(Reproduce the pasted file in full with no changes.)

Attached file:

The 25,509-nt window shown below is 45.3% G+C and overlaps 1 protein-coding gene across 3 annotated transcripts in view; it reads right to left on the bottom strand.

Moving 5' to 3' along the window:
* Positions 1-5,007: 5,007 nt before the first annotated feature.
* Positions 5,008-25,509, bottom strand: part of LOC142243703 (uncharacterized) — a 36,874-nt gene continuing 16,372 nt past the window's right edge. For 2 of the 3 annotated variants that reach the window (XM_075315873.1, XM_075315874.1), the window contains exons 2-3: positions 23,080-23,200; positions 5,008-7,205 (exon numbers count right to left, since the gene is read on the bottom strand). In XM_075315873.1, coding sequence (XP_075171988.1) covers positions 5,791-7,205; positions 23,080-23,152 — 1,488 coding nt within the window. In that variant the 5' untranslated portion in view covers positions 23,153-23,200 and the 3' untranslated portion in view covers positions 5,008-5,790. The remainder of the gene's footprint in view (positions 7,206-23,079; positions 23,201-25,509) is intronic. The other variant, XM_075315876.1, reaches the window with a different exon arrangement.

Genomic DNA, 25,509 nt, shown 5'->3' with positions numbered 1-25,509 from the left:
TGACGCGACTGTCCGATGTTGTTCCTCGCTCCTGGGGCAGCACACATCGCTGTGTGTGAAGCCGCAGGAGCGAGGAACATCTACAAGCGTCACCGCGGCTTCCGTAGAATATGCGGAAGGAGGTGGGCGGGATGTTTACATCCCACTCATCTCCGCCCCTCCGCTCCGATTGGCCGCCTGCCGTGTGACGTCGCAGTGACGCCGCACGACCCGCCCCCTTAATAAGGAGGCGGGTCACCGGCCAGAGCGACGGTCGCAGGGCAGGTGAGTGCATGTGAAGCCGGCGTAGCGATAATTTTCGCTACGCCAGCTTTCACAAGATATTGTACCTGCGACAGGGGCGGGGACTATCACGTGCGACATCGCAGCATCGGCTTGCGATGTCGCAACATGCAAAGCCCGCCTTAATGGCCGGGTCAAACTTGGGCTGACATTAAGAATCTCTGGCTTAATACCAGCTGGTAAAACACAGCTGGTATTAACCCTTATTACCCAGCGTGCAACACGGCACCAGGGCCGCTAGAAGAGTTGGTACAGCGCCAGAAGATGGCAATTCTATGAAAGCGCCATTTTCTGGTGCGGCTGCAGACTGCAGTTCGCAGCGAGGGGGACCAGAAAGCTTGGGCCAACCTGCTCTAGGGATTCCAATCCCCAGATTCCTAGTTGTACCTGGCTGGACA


The 25,509-nt window shown below is 45.3% G+C and overlaps 1 protein-coding gene across 3 annotated transcripts in view; it reads right to left on the bottom strand.

Moving 5' to 3' along the window:
* Positions 1-5,007: 5,007 nt before the first annotated feature.
* Positions 5,008-25,509, bottom strand: part of LOC142243703 (uncharacterized) — a 36,874-nt gene continuing 16,372 nt past the window's right edge. For 2 of the 3 annotated variants that reach the window (XM_075315873.1, XM_075315874.1), the window contains exons 2-3: positions 23,080-23,200; positions 5,008-7,205 (exon numbers count right to left, since the gene is read on the bottom strand). In XM_075315873.1, coding sequence (XP_075171988.1) covers positions 5,791-7,205; positions 23,080-23,152 — 1,488 coding nt within the window. In that variant the 5' untranslated portion in view covers positions 23,153-23,200 and the 3' untranslated portion in view covers positions 5,008-5,790. The remainder of the gene's footprint in view (positions 7,206-23,079; positions 23,201-25,509) is intronic. The other variant, XM_075315876.1, reaches the window with a different exon arrangement.

Genomic DNA, 25,509 nt, shown 5'->3' with positions numbered 1-25,509 from the left:
TGACGCGACTGTCCGATGTTGTTCCTCGCTCCTGGGGCAGCACACATCGCTGTGTGTGAAGCCGCAGGAGCGAGGAACATCTACAAGCGTCACCGCGGCTTCCGTAGAATATGCGGAAGGAGGTGGGCGGGATGTTTACATCCCACTCATCTCCGCCCCTCCGCTCCGATTGGCCGCCTGCCGTGTGACGTCGCAGTGACGCCGCACGACCCGCCCCCTTAATAAGGAGGCGGGTCACCGGCCAGAGCGACGGTCGCAGGGCAGGTGAGTGCATGTGAAGCCGGCGTAGCGATAATTTTCGCTACGCCAGCTTTCACAAGATATTGTACCTGCGACAGGGGCGGGGACTATCACGTGCGACATCGCAGCATCGGCTTGCGATGTCGCAACATGCAAAGCCCGCCTTAATGGCCGGGTCAAACTTGGGCTGACATTAAGAATCTCTGGCTTAATACCAGCTGGTAAAACACAGCTGGTATTAACCCTTATTACCCAGCGTGCAACACGGCACCAGGGCCGCTAGAAGAGTTGGTACAGCGCCAGAAGATGGCAATTCTATGAAAGCGCCATTTTCTGGTGCGGCTGCAGACTGCAGTTCGCAGCGAGGGGGACCAGAAAGCTTGGGCCAACCTGCTCTAGGGATTCCAATCCCCAGATTCCTAGTTGTACCTGGCTGGACA